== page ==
Do I want to keep eating like that to lose more? No. Because if there is one thing I've learned, it is that you maintain your weight loss on a diet only a few hundred calories higher than the one you ate while losing. I have no wish to have to eat 1,000 calories a day for the rest of my life.

Normal Blood Sugar Is The Best Goal To Chase. Most of us started obsessing about weight loss because doctors told us if we lost a lot of weight we'd stop being diabetic. This is absolute hogwash. Go look at my Type 2 Poll if you still believe this. It isn't the weight loss that controls blood sugar it is cutting out the carbs. No matter how thin we get, most of us will see diabetic blood sugars if we eat carbs.

If you understand this, but also understand that maintaining normal blood sugars no matter what you weigh will eliminate diabetic complications including heart disease, you should be able to accept whatever weight loss you can achieve and relax about the rest.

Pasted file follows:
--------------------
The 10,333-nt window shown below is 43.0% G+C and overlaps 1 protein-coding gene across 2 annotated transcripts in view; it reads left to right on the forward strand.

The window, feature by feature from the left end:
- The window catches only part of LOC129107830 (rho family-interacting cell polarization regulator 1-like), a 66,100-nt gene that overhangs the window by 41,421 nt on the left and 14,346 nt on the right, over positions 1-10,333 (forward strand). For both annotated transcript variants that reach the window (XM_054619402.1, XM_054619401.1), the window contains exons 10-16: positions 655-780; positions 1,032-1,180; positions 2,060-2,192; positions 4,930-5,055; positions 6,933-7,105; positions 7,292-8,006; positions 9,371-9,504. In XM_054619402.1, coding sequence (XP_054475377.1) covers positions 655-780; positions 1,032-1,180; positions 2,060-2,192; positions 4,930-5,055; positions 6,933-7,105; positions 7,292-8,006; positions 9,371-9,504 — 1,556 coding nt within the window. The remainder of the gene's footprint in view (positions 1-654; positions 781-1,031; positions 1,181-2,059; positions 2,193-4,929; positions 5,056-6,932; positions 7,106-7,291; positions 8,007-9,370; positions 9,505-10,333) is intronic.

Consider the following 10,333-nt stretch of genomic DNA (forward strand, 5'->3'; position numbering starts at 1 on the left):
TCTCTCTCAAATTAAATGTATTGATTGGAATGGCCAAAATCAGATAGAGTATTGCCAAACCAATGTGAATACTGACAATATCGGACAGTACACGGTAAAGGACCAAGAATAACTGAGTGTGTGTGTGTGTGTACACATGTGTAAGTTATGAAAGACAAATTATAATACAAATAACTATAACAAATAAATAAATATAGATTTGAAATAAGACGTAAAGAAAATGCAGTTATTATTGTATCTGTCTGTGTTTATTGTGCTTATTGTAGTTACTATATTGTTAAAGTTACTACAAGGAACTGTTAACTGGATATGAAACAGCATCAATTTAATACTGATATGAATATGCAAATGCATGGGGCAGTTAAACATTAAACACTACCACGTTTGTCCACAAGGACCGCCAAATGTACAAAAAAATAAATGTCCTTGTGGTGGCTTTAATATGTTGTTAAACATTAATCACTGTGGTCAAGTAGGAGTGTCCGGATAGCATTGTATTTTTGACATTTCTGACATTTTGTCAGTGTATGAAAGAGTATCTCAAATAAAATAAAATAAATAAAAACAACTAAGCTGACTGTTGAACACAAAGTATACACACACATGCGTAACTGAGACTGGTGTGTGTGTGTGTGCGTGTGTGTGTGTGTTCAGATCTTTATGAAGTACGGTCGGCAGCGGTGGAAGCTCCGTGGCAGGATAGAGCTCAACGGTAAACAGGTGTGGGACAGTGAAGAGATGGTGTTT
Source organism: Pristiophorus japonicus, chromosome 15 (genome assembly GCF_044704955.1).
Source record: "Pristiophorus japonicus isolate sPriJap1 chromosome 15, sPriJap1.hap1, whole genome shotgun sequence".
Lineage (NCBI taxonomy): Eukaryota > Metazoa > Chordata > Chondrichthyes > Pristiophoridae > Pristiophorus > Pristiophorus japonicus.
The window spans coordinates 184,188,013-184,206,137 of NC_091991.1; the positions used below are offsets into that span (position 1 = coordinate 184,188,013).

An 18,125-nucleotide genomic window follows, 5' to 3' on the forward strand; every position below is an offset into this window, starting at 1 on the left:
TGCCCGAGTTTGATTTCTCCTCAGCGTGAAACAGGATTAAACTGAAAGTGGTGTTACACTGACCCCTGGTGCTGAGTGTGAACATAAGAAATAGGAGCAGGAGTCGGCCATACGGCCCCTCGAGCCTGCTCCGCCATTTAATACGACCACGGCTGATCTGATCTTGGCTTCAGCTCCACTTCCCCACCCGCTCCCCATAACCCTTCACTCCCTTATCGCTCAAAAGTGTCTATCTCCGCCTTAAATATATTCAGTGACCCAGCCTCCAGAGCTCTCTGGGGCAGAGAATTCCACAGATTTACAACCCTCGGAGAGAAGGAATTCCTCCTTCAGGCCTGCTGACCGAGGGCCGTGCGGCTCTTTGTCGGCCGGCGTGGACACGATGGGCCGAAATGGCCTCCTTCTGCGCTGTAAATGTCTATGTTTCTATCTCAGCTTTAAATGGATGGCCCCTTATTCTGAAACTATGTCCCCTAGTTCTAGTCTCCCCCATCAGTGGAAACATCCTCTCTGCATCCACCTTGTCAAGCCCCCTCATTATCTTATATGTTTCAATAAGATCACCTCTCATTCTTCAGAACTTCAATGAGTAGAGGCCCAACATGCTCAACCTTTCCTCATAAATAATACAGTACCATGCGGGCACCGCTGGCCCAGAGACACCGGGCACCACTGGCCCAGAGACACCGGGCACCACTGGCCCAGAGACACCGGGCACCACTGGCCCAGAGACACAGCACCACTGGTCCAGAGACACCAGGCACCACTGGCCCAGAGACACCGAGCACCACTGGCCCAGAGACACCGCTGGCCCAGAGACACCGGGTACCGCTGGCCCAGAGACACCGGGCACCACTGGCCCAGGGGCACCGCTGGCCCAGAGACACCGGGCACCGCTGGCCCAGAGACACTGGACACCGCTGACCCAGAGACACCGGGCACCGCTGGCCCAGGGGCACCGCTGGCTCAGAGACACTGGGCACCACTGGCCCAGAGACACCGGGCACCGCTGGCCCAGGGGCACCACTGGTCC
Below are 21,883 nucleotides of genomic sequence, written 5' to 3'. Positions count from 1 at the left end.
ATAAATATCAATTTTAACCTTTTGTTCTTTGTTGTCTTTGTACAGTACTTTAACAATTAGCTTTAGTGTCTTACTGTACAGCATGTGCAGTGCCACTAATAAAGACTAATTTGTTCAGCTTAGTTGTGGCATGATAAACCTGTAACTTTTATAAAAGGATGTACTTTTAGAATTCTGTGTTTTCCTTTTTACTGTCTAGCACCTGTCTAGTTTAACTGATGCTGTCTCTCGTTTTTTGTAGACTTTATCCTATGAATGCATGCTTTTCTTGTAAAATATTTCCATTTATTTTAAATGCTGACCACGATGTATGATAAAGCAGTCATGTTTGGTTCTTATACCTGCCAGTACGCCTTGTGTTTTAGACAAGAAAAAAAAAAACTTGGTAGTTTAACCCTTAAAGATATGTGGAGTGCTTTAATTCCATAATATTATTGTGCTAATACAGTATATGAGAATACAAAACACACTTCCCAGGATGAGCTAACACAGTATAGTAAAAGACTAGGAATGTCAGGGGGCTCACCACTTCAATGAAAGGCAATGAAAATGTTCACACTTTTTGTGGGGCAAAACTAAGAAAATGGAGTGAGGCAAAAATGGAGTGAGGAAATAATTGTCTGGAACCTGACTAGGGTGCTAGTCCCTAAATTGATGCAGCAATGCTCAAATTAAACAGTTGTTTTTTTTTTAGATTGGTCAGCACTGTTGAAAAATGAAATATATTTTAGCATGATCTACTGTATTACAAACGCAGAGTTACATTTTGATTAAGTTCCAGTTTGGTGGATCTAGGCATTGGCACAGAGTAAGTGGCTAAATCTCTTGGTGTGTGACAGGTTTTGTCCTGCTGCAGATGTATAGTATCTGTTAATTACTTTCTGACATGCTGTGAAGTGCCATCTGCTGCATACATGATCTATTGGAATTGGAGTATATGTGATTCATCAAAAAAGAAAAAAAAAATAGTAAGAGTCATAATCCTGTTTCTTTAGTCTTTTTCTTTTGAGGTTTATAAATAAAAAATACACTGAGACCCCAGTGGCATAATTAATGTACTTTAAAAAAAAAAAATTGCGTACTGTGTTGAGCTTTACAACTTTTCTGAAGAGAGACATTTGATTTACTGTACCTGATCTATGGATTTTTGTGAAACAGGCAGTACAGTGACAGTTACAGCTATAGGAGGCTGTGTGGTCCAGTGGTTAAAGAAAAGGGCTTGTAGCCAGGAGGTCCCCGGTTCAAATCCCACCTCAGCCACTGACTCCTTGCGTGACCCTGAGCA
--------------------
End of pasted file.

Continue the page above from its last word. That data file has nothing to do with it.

Carb restriction is a powerful tool for achieving normal health. It's a useful approach to weight loss, but like ALL diet approaches, it only goes so far. Yes, there are people who have huge low carb weight loss successes, but for every one of those there are hundreds who stall out at that 20% lost from starting weight. If you can get to even 15% lost, give yourself a big pat on the back, realize you are are normal if you stall, and get to work on maintaining that impressive weight loss for life.


Note, Stephan, from the Whole Health Source blog, whom Jenny mentioned above, made this comment on her blog: